You know, using call to action and subscribe buttons and all that kind of stuff. So, that was really start to finish of setting up a website by yourself. The fourth was the planning and presenting one. So, that was just interviewing a few different podcasters about – so how to create great content and how to get out there to people in the best possible way. There's stuff in there around things like story telling and in fact I had one from Liston, that you mentioned earlier, our mutual friend, on copy writing. So, he was talking bout how to plan out podcast episode names and plan out the show notes and things like that, so you can actually capture people more effectively.

Harry:
I have to make sure I get caught up on those.

Colin:
Great.

Harry:
So, what do you have in store or from a planning perspective what are you thinking about for season five?

Colin:
Well, I've got a couple of ideas. I think seasons five is going to be monetization. So, monetization is always the like topic on everybody's list. It's always something that comes up, isn't it? So, what I'd love to do is to get a series of episodes around each type of monetization type, obviously. So, I'm going to cover stuff like Patreon sponsorship and various other ways. Selling a product or service, that kind of stuff, but leading on from that, I want to get lots of case studies with people that have monetized.

So, I want to try to get people on that – are in really kind of in niche industry or really strange industries. You know, people that have made money out of a podcast that you maybe wouldn't necessarily have thought of, so for example. There's a lady that I'm contacted at the moment that runs a pet sitting agency, so she just runs a company that basically hires out pet sitters. So, people will go and feed your cat while you’re on holiday for a week. She's – because I want to talk to her when she's launched about how she's going to make money out of this. Like, how is she going to sell her services. So, that type of stuff. The type of thing that you wouldn't think you can make a podcast about. So yeah, that's the podcast..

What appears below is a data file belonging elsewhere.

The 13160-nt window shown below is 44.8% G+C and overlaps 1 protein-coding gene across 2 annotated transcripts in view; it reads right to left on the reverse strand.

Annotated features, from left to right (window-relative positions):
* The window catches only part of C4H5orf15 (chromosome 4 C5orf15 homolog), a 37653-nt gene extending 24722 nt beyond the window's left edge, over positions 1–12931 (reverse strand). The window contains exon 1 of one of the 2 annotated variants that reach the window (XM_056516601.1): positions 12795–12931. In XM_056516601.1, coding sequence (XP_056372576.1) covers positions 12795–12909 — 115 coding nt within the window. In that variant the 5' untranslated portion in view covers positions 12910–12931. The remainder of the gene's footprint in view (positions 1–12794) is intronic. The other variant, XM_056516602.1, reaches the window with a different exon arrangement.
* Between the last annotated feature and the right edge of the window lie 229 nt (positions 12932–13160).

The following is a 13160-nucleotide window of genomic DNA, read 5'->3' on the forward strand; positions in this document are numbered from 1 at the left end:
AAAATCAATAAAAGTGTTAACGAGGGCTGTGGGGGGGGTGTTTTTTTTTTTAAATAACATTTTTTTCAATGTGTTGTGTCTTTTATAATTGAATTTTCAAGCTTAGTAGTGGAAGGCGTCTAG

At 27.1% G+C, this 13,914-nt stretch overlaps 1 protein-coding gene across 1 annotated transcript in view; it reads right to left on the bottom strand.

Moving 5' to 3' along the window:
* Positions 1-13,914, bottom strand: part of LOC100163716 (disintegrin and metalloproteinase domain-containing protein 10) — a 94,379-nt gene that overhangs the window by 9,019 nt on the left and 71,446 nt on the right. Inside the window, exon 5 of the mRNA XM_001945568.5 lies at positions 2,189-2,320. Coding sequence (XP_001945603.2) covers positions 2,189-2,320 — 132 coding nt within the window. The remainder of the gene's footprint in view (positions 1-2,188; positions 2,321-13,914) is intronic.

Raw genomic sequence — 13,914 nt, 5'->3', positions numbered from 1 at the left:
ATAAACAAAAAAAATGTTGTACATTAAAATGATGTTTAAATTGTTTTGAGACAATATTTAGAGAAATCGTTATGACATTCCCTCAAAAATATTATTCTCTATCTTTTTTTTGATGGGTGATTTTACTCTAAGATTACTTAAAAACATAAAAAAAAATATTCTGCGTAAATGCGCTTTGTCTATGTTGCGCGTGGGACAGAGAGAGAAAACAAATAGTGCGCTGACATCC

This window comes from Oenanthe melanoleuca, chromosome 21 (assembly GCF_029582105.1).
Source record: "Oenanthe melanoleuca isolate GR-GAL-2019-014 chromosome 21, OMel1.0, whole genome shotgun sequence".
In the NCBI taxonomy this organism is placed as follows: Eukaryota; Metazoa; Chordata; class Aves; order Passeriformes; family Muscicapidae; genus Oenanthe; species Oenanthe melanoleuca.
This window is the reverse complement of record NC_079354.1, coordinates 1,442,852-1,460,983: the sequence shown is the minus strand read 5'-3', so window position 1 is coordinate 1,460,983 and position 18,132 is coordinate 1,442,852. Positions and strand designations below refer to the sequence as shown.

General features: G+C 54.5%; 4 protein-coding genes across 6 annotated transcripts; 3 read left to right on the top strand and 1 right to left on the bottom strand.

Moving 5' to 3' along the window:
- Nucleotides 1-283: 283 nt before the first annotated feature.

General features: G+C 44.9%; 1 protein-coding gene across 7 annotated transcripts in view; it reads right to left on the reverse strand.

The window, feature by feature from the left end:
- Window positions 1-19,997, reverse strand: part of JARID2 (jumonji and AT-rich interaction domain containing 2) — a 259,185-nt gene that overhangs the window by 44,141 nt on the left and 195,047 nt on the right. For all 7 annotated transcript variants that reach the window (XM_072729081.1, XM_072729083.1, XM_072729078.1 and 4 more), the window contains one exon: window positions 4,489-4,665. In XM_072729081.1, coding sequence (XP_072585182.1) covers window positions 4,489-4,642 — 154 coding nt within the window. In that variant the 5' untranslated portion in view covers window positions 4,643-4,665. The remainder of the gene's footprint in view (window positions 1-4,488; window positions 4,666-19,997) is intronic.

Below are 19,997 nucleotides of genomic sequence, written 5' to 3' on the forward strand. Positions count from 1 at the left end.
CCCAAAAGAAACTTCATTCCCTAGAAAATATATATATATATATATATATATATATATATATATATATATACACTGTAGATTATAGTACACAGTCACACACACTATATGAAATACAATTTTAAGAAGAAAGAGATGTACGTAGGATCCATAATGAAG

Harry:
So, just to be clear, she has a podcast about pet sitting?

Colin:
Well, I think a little bit more about pets, really, because the target audience says people who have pets that will need them looked after at some point. So, if she can attach in listeners that are just interested in pet news, you know, looking after a dog and a cat or whatever, then that'll naturally lead them towards her pet sitting services.

Harry:
Now my interested is peaked, is the podcast live yet?

Colin:
No, it isn't. I've been talking to her about it and I'm interested. I'm following her through the launch process and see how it'll all work. So, I think that could be really interesting case study, but yeah, that's kind of my intention is to find people doing things like that, you say, you sounded a bit incredulous.

Harry:
It's funny.

Colin:
I want to find people who have that kind of podcast and talk about how they're monetizing it.

Harry:
Yeah, it's always interesting because I am a huge fan of trying to niche down as much as possible and I always give the same example, but when I was at Podcast Movement last year, which is the podcasters conference here in the states. There was someone who told me about a podcast. It was about coroners.

Colin:
Sorry, about what?

Harry:
Coroners.

Colin:
Oh, coroners, like, dead people.

Harry:
Dead people, exactly.

Colin:
I actually thought you said corners. Like as in the corner room or a square.

Harry:
That would be, that could be something too.

Colin:
It's a bit esoteric subject. I'm not sure..

Harry:
The Plaza Podcast. The coroners one, it's called Coroner's Corner, which is a mouth full.

Colin:
Very good. Listed like that, that's a good copy writing title.

Harry:
Yeah, that's true. So, I may have some people to send your way. I have actually an interview coming up with Jennifer Briney. She has a podcast called the Congressional Dish.

Colin:
Okay.

Harry:
And she's taken it upon herself to, imagine this, actually read the content of the bills that are presented by the house in the congress here in the states.

Colin:
Okay, right.

Harry:
And the things that she finds is lots of examples where our representatives, our fearless leaders, if you will, have taken upon themselves to sneak a lot of pork into a lot of these bills. So, she's sort of a crusader in that respect and I think what she's doing is a service that's so interesting and valuable for the folks that do listen that she's been able to have a bit of success with donations.

Colin:
Okay, great. So, yeah, that's exactly the type of thing I'm talking about. That's the subject that you wouldn't think you could even make a podcast about, never mind make money out of it, so yeah, excellent. Yes, pass her contact details, that would be good.

Harry:
Yeah. So, how's the timing on that look for season five?

Colin:
I have the first interview in the bag already, so I'm hoping to put that out in about two weeks time. So, I'll launch about then.

Harry: